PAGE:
We also encourage VIHA to not gloss over these concerns or dismiss them in public statements by trying to discredit sincere reporting. We hope instead that VIHA undertakes corrective measures that specifically address overcapacity, understaffing, low morale, health care worker safety, excessive overtime and other issues.
North Island communities deserve a great hospital. Decafnation will support every real effort to achieve that goal.
Note: This is just one sample of a voluntarily submitted comment from a single reader that was not posted to our website or Facebook page. You can view publicly made comments on those sites HERE and on the articles themselves, which are posted HERE. Decafnation has not verified this particular reader’s information.
“During an appointment for a procedure at the CV hospital in mid December, I noticed many things about the “flow” for the patient is pretty makeshift at that new hospital. The way sound carries around the admitting desk is about the worst design possible. Sound travels very well among the chairs in the waiting area which are located across the hall from admitting. It also travels well from one admitting kiosk to the next. So patients hear way too much about each others’ admitting process. On the contrary, voices don’t carry well from the admitting kiosks across the hallway to the patient waiting area, and there is no PA system, so you can’t hear your number being called.
“As a result of the sound design, I was able to overhear a conversation between an admitting clerk and another person about the staffing situation that day. They were quite far away from the desk and trying to be discreet, but I still heard it due to the acoustics.
“Apparently the centralized staffing process isn’t working well. They started the day with one person short, but nobody told them. This caused them to fear that their coworker was missing or maybe had an accident or something.
“Signage isn’t very good. It is nearly impossible to find one’s own way from admitting to “minor day procedures” (which isn’t a good name for a place that seems to only do endoscopy). Most of the patients arriving on the same day as my procedure had mistakenly gone to the second floor surgical unit, gotten lost, and then finally were guided by an employee to the “minor day procedures” waiting room.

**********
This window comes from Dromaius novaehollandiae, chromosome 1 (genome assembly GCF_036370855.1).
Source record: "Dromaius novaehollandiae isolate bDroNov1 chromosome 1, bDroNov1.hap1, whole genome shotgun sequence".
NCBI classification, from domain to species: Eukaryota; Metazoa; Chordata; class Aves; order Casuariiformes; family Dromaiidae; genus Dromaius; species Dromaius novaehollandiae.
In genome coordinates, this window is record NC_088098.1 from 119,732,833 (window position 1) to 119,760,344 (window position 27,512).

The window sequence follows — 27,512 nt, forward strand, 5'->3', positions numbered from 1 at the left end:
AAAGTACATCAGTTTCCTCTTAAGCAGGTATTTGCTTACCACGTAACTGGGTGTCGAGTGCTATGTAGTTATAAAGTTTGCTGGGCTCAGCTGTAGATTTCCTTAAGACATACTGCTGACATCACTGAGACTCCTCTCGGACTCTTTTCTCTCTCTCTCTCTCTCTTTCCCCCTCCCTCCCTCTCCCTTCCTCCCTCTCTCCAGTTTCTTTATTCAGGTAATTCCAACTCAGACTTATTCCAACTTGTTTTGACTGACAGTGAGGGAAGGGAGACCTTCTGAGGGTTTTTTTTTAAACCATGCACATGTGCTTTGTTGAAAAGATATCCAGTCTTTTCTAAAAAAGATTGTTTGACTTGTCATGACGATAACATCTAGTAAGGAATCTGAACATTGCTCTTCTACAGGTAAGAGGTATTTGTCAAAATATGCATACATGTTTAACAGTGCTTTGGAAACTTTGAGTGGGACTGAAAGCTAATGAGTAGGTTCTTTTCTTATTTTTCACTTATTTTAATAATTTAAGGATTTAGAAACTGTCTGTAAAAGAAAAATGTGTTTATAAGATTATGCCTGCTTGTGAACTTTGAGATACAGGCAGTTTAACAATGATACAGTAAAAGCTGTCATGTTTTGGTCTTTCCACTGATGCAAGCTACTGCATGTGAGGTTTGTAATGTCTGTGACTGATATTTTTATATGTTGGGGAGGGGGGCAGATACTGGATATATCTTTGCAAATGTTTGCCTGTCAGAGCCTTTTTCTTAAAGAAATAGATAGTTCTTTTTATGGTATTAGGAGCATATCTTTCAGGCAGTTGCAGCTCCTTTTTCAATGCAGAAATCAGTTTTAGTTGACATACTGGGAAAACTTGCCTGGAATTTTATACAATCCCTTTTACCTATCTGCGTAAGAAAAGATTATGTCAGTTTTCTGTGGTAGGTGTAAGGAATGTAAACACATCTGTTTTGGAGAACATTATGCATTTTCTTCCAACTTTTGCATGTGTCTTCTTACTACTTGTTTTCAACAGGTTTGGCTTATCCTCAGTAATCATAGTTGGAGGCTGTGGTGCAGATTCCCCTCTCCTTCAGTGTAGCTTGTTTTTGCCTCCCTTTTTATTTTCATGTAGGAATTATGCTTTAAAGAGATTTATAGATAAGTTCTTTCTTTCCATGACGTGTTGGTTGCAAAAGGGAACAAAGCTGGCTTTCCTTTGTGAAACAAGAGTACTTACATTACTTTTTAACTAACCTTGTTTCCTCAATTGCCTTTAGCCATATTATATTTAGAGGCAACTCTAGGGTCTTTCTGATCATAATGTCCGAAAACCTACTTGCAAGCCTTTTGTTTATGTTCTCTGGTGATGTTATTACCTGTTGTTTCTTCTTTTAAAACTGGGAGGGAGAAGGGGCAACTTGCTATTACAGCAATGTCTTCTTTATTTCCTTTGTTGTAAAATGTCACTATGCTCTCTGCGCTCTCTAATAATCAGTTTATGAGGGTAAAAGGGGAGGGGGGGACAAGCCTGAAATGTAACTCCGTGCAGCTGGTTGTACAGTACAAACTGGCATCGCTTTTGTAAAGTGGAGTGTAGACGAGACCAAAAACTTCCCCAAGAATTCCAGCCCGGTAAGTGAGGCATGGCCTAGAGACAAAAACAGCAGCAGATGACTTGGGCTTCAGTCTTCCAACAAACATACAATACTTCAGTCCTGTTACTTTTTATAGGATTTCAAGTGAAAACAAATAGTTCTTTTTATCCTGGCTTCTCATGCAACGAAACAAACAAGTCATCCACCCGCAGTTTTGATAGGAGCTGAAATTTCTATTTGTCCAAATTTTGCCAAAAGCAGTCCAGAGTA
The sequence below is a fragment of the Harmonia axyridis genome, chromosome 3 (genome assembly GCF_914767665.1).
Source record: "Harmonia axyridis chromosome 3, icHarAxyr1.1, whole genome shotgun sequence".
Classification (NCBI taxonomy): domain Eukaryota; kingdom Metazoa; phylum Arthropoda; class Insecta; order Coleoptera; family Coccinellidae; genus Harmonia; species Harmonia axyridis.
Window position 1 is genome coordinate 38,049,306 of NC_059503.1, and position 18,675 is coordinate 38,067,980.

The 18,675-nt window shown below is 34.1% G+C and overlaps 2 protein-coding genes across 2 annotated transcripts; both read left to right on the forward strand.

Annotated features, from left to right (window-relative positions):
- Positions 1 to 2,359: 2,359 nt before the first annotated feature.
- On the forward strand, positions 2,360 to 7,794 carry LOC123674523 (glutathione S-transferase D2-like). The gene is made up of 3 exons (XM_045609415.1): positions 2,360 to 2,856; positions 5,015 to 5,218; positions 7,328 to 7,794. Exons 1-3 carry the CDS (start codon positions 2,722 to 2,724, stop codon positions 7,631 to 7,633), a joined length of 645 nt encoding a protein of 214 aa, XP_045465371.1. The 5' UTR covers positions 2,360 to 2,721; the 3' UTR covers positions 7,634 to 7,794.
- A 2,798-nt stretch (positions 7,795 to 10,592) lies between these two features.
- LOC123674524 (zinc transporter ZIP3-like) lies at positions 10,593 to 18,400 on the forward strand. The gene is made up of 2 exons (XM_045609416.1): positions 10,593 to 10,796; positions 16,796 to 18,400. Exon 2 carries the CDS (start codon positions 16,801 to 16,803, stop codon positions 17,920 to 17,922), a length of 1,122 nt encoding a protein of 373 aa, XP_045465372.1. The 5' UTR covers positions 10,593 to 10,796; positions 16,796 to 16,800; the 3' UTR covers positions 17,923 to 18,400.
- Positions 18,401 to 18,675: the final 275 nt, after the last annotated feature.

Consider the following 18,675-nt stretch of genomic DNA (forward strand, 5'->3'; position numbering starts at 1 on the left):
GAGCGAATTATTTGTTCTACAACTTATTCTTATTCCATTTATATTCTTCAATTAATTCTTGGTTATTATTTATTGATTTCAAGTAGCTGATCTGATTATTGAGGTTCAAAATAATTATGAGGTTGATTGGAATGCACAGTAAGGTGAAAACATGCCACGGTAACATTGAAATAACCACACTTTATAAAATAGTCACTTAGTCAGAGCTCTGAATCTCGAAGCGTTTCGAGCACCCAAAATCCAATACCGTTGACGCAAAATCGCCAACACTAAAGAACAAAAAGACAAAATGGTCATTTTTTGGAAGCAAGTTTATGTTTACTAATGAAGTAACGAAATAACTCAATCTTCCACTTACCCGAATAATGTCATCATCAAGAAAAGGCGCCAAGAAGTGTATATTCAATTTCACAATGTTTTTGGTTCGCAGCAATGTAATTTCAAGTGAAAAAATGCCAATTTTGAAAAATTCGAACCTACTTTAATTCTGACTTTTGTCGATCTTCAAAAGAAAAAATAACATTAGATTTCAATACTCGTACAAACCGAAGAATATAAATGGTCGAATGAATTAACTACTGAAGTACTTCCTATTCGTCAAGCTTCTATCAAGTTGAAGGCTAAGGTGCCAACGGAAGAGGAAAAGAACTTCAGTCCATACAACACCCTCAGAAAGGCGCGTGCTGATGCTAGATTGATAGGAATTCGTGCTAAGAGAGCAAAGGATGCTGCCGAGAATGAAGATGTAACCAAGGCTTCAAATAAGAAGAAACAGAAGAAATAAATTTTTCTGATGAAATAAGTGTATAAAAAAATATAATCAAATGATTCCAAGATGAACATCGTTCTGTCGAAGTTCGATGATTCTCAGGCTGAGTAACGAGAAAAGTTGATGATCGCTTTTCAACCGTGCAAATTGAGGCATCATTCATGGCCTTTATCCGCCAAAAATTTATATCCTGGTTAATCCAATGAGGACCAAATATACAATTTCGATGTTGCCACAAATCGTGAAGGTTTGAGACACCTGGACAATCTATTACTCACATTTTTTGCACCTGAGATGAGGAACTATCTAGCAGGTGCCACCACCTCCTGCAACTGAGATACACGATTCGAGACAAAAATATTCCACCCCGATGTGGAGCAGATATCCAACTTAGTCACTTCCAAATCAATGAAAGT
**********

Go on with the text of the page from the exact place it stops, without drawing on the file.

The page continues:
“Upon arriving at the department, I noticed that area where the receptionist would normally sit was unlit and not staffed. I found out by overhearing another conversation later that the department was short a unit clerk, and running behind schedule due to misdirected patients and no unit clerk to round them up. Instead of a receptionist, there was a whiteboard on an easel where someone has crossed out the word “minor”(day procedures) and changed it to “important!”. Whoever wrote that knows how the patient feels…anytime you are going under anaesthetic, it feels pretty “important” to the patient and the family. The white board stated that the patients should take a seat and someone would come out to greet them.
“When my name was called, I was guided into the department, given a gown and a pillowcase, and directed to a change room. After putting all my personal belongings into the pillowcase, I was directed to place the pillowcase on a small metal cart, alongside many other blue pillowcases that contained other patient belongings. I thought it was weird that there were no lockers, because I had a similar procedure at St. Joe’s a few years ago and I was given a locker and a key. Patients must leave their full pillowcases in the hallway inside the department during their procedures. I then noticed a handwritten sign on a wall that read “LOCKERS!”.
“I was then guided to an area where one of the stretchers is located. The stretcher is still located in the curtained-area, and there are five chairs all crowded alongside the stretcher in a curtained area and you are pretty much knee-to-knee with all the other male and female patients who are also gowned. This encourages a great deal of unsolicited patient “sharing” about their individual medical conditions.
“I later heard from a friend who works at CVH that the original plan was to send gowned patients back to the main “minor procedure” waiting room to wait alongside all the patients and family members who are in street clothes. On the day of my procedure, there would not have been enough chairs there for all of us, and also I would not feel comfortable standing there in a gown among so many clothed strangers. So at that point, I understood why we were all ushered to a makeshift waiting area inside the department.
“After my procedure was finished, I was directed to the pile of pillowcases to retrieve my belongings and sent to a patient bathroom to change back into my clothes.
“At every interaction, the staff and my doctor treated me in a very caring professional way. The procedure went very well and I felt the staff all did an excellent job of mitigating the shortcomings of the staffing situation and the limitations of their physical surroundings. But after over $600 million dollars (Editor’s note: rough estimate for both hospitals) was spent on the project, the patients, staff, and doctors all deserve better.”